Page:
Short answer: Company culture should (and will) significantly impact your employer brand.
Company culture is a phrase we hear a lot, but it rarely is used in a neutral context. It’s either in reference to a negative current state of affairs or an aspiration that is actively being cultivated. So, before you decide how your culture should impact your employer brand, be sure to do some self-reflection to understand where you’re at on the spectrum.
In the past year, I’ve worked with two clients who are each on opposing (extreme) sides of this spectrum. Company ABC had a positive, authentic, joyful, enviable and natural culture (more on that in a moment). Company XYZ had a culture that was deep in the trenches of all the negative things – layoffs, paranoia, plummeting stock prices and a very lean-operating, overworked staff. Their Glassdoor reviews were so bad that they had stopped actively trying to mitigate comments. Plus, visiting their offices was bleak and not super energizing (besides the amazing oceanfront view). I don’t say this to bash the company because they were (and are) developing an employer brand as an avenue to tell their aspirational story and rally their current employees. In fact, those are my favorite types of projects. In this case, Company XYZ’s goal was to find nuggets of positivity and harness it in the form of an employer brand. Every employer has redeeming qualities – it’s just about properly uncovering and articulating them. XYZ needed to re-energize their current employees, remind them why they’re still a part of the team, and speak to what is actively being done to improve the day-to-day employee experience. Once that was done, then they would have brand ambassadors, but also the arsenal to begin telling their story externally. So, our answer was to pluck from those positive aspects, and (this is very important) ensure we told the XYZ story in a truthful way. As you all know, creating a brand that doesn’t match the day-to-day experience is not sustainable and is a great way to rapidly lose new talent. Now, I’m also not saying to ignore the negative aspects – but there’s a nuance here. Oftentimes, what’s negative to some is actually a motivator for others. *Smash cut to me overhearing “One man’s garbage is another man’s treasure” while wandering around a garage sale on a Saturday morning.* For example, plummeting stock prices are not a great sell to anyone. But a hardworking and lean-operating staff could actually be a sell to certain individuals who match that mindset. XYZ needed to acknowledge their culture, but also use it to guide the aspirations for the company operations and the employer brand.
Now, Company ABC came to us, with what we first thought was a pointless exercise, asking for a unifying umbrella employer brand. They had extremely glowing reviews, a strong and positive consumer brand name, and no shortage of proper candidates applying to join their team. However, we soon realized that their current employment communications and marketing was not at all doing this company justice. They needed an employer brand that harnessed their special and energizing culture without making them look like one giant millennial playground (of which it is, but in the most amazing way possible. I’m not kidding. They have treehouses, slides and bikes). But playground slides don’t dictate your culture or tell your story. They, for sure, aid in proving what you’re trying to say, though. ABC had the opposite problem as XYZ. They needed to show the specific, forward-thinking work-related innovations (excuse me for a moment while I wash out my mouth for using that word) happening daily at Company ABC. When we built their brand, their culture was a key proof point. In fact, we married up their culture with the unsuspecting top-tier work to create a strong, sustainable strategy of which many creative ideas could stem. So, in all the obvious ways, ABC was lucky to have a desirable culture, but without it being defined, it could’ve stayed a one-dimensional or misperceived employer.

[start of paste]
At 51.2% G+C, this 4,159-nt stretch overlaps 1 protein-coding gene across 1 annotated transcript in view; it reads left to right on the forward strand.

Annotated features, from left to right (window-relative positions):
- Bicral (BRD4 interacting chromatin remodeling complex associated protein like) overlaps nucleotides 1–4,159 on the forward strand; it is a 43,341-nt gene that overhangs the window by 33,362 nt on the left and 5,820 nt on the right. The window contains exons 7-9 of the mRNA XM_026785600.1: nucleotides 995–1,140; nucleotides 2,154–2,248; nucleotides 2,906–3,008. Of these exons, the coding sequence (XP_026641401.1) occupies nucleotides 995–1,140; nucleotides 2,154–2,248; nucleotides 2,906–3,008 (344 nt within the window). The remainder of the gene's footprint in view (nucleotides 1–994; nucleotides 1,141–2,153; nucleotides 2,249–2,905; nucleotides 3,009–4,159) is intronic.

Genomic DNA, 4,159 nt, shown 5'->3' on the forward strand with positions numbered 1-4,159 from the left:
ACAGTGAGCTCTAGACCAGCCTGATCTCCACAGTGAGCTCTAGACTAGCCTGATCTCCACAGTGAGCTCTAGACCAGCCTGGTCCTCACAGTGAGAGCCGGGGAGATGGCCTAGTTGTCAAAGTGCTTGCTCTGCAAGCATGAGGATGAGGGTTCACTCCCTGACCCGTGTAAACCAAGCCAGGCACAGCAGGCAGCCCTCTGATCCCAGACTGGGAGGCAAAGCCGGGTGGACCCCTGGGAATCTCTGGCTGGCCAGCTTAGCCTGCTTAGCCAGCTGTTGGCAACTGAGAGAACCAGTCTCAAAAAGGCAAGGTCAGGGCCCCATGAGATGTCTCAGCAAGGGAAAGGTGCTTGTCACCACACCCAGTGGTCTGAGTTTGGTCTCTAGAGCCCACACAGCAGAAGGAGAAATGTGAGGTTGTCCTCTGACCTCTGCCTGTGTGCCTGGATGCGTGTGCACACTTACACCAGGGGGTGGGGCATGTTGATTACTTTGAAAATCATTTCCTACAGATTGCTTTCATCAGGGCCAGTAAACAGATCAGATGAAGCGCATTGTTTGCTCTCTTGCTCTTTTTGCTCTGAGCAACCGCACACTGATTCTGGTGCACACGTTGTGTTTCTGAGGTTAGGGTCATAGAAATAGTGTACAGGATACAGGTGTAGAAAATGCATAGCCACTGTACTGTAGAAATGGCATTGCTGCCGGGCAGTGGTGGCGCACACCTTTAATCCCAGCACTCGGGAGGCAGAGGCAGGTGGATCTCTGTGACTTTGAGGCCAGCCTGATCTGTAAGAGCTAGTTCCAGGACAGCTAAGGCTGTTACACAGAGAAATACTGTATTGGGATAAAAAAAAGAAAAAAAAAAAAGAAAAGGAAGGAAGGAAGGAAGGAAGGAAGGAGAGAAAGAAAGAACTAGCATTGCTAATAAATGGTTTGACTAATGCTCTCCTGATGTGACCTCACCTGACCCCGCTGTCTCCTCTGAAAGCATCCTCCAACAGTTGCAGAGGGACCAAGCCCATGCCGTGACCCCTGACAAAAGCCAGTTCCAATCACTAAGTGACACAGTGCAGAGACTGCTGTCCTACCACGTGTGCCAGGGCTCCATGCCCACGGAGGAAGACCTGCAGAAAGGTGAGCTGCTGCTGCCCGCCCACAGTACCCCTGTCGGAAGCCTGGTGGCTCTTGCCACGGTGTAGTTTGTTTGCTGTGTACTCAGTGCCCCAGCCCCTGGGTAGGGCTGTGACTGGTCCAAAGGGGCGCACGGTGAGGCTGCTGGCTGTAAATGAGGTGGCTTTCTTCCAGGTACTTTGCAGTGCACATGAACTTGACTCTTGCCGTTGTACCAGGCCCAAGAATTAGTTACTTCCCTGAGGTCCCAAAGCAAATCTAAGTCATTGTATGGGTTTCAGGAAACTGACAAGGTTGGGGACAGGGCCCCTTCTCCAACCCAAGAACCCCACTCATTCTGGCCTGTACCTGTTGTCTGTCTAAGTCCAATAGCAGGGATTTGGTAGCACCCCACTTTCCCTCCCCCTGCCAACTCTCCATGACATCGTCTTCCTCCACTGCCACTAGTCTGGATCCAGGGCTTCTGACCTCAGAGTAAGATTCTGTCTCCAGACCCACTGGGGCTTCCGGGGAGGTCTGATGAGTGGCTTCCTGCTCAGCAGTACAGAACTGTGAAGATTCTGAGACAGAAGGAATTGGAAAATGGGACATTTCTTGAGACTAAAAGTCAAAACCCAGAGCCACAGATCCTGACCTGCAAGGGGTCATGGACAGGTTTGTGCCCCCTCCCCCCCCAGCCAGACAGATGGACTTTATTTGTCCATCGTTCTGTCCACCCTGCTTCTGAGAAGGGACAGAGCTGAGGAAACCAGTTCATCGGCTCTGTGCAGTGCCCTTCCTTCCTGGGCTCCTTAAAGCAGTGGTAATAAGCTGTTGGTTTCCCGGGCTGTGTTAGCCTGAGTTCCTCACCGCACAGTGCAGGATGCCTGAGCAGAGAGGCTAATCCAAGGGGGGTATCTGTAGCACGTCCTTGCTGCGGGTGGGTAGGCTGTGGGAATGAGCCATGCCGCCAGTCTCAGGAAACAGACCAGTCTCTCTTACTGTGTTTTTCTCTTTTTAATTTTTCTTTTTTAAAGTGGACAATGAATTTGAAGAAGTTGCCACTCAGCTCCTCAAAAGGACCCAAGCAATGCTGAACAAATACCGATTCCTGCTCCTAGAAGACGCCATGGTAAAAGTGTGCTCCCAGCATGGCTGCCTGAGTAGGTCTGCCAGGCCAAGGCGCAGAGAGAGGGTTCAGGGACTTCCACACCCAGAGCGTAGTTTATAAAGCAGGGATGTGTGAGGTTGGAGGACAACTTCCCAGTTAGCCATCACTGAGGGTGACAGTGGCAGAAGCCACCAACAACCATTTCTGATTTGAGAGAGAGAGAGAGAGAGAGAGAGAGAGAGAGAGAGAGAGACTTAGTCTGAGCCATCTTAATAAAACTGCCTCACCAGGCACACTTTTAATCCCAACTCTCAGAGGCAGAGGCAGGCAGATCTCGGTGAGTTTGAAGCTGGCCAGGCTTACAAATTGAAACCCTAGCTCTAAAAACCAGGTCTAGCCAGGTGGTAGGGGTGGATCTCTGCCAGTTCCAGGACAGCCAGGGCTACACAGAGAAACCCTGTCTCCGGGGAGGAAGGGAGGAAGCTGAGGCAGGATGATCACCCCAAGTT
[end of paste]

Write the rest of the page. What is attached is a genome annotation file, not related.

So, yes, your company culture will definitely impact your employer brand. If you ignore your culture, your employer brand will inherently be bland. I struggled for quite some time on an analogy, so when in doubt, go with dessert. Ice Cream – there are infinite flavors, even the “boring” ones have a flavor. Hello, vanilla, I see you. But if there wasn’t any flavor it’d be just milk or just ice. People love vanilla —you don’t need to be an artisanal, locally-sourced, salted caramel to have curb appeal. You just need flavor. People who like your flavor will flock if you promote and describe it properly. (If you don’t get it by now, your culture is the flavor). It’s the only thing that makes your employer brand unique to you.
Just like any slide deck we make, here’s our concluding Next Steps section:
Do a litmus test with your brand – think of five companies from inside and outside your category/industry and see if their name could be used with your key message/creative outputs. If it’s appearing too generic, then you won’t be able to tell any of the companies apart. So, let’s start uncovering your flavor, its strength, and its appeal in the marketplace – you may have a cronut-level recipe on your hands and not even realize it.
*A Cronut is a croissant-doughnut pastry invented by New York City pastry chef Dominique Ansel in 2013.